Errors of Undercoverage and Leakage

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Aside from malpractice, which has been relatively common, if not always

well documented, in our country cases there are instances of what we can

term technical errors of targeting. This can be demonstrated most readily

for location targeting measures, since average income and consumption

estimates are normally available at the level of provincial or local government

units and these can be compared with national or provincial poverty lines

and with the allocation of public expenditure. Most studies indicate that

regional targeting has in practice been a relatively ‘blunt instrument’ for

reaching the poor.

For Thailand, we have detailed evidence from Warr and Sarntisart

(Chapter 5 in this volume), who examine the distribution of government

expenditure between rich and poor provinces, although they have no

information to allow an assessment of intra-province distribution. They

correlate provincial public expenditure per capita under different broad

categories with provincial per capita incomes, and fi nd positive elasticities,

so that in general expenditure per person and, by implication, benefi t rises

with income. Hence there is no evidence of progressive targeting across

provinces by broad expenditure category. When the same exercise is repeated

for the specifi cally poverty-focused expenditure no signifi cant relationship

with provincial income per capita is found for most categories. However,

provincial size does appear to matter so that, in general on a per capita

basis, smaller provinces are favored in poverty-targeted expenditure. Only

in the case of one minor category (the ‘Poor and Low-Income People’

expenditure) is there a signifi cant negative relationship between allocations

per capita and provincial income. This category was only 6 per cent of total

poverty expenditures over 2000–2002, and within it the clearest evidence of

a progressive allocation was for grants for health care. Hence on a regional

basis within Thailand, there is no evidence of a successful targeting at

poorer provinces.

For PRC, Park et al. (2002) and Wang (Chapter 4 in this volume) assess

what they term ‘targeting gap errors’ by examining the classifi cation of

counties as ‘poor’ in the light of their estimated income per capita relative

to the poverty line.13 What they term the ‘targeting count gap’ (TCG) can

be interpreted as the percentage of counties that are mis-targeted and this

can be disaggregated into the two types of error. Table 1.1 below shows the

situation taking the offi cial poverty line to estimate mis-targeting.

Table 1.1 PRC provinces: targeting count gap 1986 to 1995

Year Type 1 error Type 2 error Total

(undercoverage) (leakage)

1986 0.094 0.050 0.144

1987 0.082 0.065 0.146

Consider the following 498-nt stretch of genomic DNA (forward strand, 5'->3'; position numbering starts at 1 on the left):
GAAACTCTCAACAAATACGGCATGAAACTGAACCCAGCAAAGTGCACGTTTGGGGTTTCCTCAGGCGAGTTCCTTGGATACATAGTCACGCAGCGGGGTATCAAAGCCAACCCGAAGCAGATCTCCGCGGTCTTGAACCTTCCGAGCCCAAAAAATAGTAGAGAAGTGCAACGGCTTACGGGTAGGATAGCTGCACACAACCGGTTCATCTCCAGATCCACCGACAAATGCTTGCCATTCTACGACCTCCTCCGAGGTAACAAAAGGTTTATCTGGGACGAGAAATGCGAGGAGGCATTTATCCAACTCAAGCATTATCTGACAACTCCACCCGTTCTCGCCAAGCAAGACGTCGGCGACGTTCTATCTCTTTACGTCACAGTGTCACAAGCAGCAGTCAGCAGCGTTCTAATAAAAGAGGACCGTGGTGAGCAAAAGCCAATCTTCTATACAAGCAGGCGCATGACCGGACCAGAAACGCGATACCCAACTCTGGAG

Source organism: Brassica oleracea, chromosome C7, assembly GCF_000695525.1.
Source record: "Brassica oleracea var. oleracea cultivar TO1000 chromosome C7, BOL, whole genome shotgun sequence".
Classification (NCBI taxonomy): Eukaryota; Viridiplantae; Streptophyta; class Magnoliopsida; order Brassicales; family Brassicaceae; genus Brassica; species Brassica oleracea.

1988 0.044 0.101 0.144

1989 0.056 0.096 0.152

1990 0.078 0.093 0.171

1991 0.058 0.101 0.158

1992 0.038 0.107 0.145

1993 0.002 0.225 0.227

1994 0.005 0.232 0.237

1995 0.004 0.218 0.222

Source: Park et al. (2002), Table 4.

The data have an intuitively clear interpretation showing that the

effectiveness of targeting has decreased over time. Initially undercoverage

was the major problem, but over time leakage became considerably more

important, particularly after the re-designation of poor county status in

1993, when about 20 per cent of counties with incomes above the poverty

line became mis-targeted. However even with perfect designation at the

county level there would still be targeting errors due to the presence of the

non-poor in poor counties and of the poor in non-poor counties. Estimates

suggest that the share of the poor (at the offi cial poverty line) living in non-

poor counties rose from 29 per cent in 1992 to 38 per cent in 2001 (Wang,

Chapter 4 in this volume).14

Further evidence of errors in regional targeting comes from the

Philippines. Balisacan et al. (2000) identify the 25 most depressed provinces

in the late 1990s ranked both by the incidence of poverty or by the poverty

gap measure (the rankings are not identical). These are then compared

with the priority provinces under the Social Reform Agenda of the Ramos

administration. Out of the 26 priority provinces only 11 are in the ranking

of most depressed by the poverty indicators. It is clear that formal poverty

data were only one of a number of factors used by the government to

determine priority status.

Similar recent assessments of regional targeting for Indonesia are

unavailable, however survey work illustrates the error of omission in the

national Neglected Village program 1994–96 (IDT). As noted above, this

was a location-targeting program designed to channel small-scale credit

to the poorest households targeted at over 20 000 ‘neglected’ (that is poor)

villages across the country. Using a pilot study of the IDT in 384 villages

in 6 provinces Sumarto et al. (1997) demonstrate the weakness of targeting.